Data is virtually wealth today, and whoever controls it has leverage over other entities in today’s ultra-competitive world. Therefore, getting hands on a company’s data or their online service provider systems is equivalent to bringing it to its knees. No amount is large enough for the company to bail itself out of the situation. Therefore, it’s necessary to take the right preventive measures before an actual disaster happens.

 

Ways to Identify Ransomware

So, how do you know whether or not a ransomware attack has invaded your company’s system? Well, the answer is both simple and complicated. Most cybercriminals are quite stealthy when it comes to breaking into your system, and once they’re in, the rest of the attack is done with ease. So, where does it all start?

1. All Starts with Phishing

You might receive a seemingly normal email in which the sender poses as either a legitimate third-party company or co-worker and may attach a link that will require you to enter some private details. Once you enter your information, you have allowed illegal entry into your computer system.

2. The Emergence of Unexpected Network Scanners

The popping up of network scanning tools is another sign of a potential ransomware attack. This is how hackers hold as much information about your computer network as they can.

3. Illegitimate Intrusion Into Active Directory and Presence of Suspicious Software

Software’s are a clear-cut indication that your system has been invaded through Ransomware, as hackers predominantly use this mal-software to get hold of the Active Directories within your networks and gather information about various users.

4. A Splash Screen Might Say It All

Occasionally a splash screen may appear that blocks access to your system. This screen may also contain instructions provided by the hacker, which will tell you how to pay the ransom and get access to your data again.

5. Denial of Access to Your Data Files

In other cases, you may be unable to open your data files, indicating your data encryption. The computer might keep telling you that you do not have the required program to unlock your files, and this occurrence would be an anomaly as it was not there when you opened the same file either the other day or moments prior.

6. File Extensions Become Fishy

Your files may lack their usual file extensions like .jpeg, .exe, .pdf, etc. After the dot, it might display that it is “encrypted.” Alternatively, an extension might not be there, strengthening the possibility of a ransomware attack.

7. Your Files are Renamed

Similarly, your files may be renamed as ransomware encrypts them, throwing a major red flag on the field. Remember to check your files to see if they have been to direct your doubts about a malware attack.

8. Ransom Note Eliminates All Doubts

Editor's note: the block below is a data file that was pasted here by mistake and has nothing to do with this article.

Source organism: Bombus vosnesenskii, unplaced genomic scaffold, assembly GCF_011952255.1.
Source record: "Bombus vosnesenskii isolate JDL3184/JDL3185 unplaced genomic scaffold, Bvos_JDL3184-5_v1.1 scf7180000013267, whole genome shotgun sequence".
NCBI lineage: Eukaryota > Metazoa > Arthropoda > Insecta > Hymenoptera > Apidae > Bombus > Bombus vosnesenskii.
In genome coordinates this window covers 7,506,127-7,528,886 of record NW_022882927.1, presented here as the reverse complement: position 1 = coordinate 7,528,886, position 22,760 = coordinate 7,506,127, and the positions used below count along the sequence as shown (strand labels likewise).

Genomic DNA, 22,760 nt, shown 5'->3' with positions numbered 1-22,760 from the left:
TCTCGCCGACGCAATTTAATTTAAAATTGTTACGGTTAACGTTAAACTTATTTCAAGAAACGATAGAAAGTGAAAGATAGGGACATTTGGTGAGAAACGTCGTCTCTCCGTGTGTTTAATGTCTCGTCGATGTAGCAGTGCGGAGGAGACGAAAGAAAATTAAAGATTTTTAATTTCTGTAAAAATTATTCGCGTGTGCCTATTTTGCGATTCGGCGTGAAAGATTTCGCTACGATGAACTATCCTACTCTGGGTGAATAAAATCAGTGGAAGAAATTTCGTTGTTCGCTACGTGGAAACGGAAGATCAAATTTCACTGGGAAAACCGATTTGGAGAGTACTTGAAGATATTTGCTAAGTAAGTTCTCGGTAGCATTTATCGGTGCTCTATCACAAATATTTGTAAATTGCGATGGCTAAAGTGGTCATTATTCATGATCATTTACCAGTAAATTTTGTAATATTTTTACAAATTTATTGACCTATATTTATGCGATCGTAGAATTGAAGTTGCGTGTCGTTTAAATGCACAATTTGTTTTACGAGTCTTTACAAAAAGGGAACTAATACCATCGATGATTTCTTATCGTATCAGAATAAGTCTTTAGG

Eventually, you will receive a ransom note requiring you to pay the amount desired by the hacker. A most common method for you to receive this ransom note is usually through email.

9. A Dry Run of Small-Scale Test Attacks

Ransomware attacks often start with a test run that does not cause any damage to the organization yet. The attackers may want to “test” their code by installing it on a few machines without causing any damage. This allows them to see any network security that may be in place and whether or not they can bypass it. If the hackery succeeds at getting past the network security, they will launch a large-scale attack that will be far more damaging.

 

Conclusion

You are never entirely safe from ransomware when using a computer. Ransomware can cause devastating consequences to an infected system and damage your company from the inside out.

Maintaining a safe system is not straightforward, but with the proper care, it is possible. Ransomware attacks are difficult to avoid, but you can easily control them with robust security measures.

Protected Harbor has built-in detections based on industry best practices and is continuously updated to provide you with the most up-to-date protection available. With various notification options, you can be sure that the people who need to know about these events will be notified. To get the most out of these features, you might also choose to invest in monitoring services as a precaution for your company to keep track of every device on your network and collect data about its activities.

You are more likely to catch a virus within its early stages before it can infect the rest of your system and cause continuous damage. If you have a dedicated IT team on the job to help detect any potential system anomalies, you are in the right direction. Contact Protected Harbor today for a free pen-testing and IT Audit.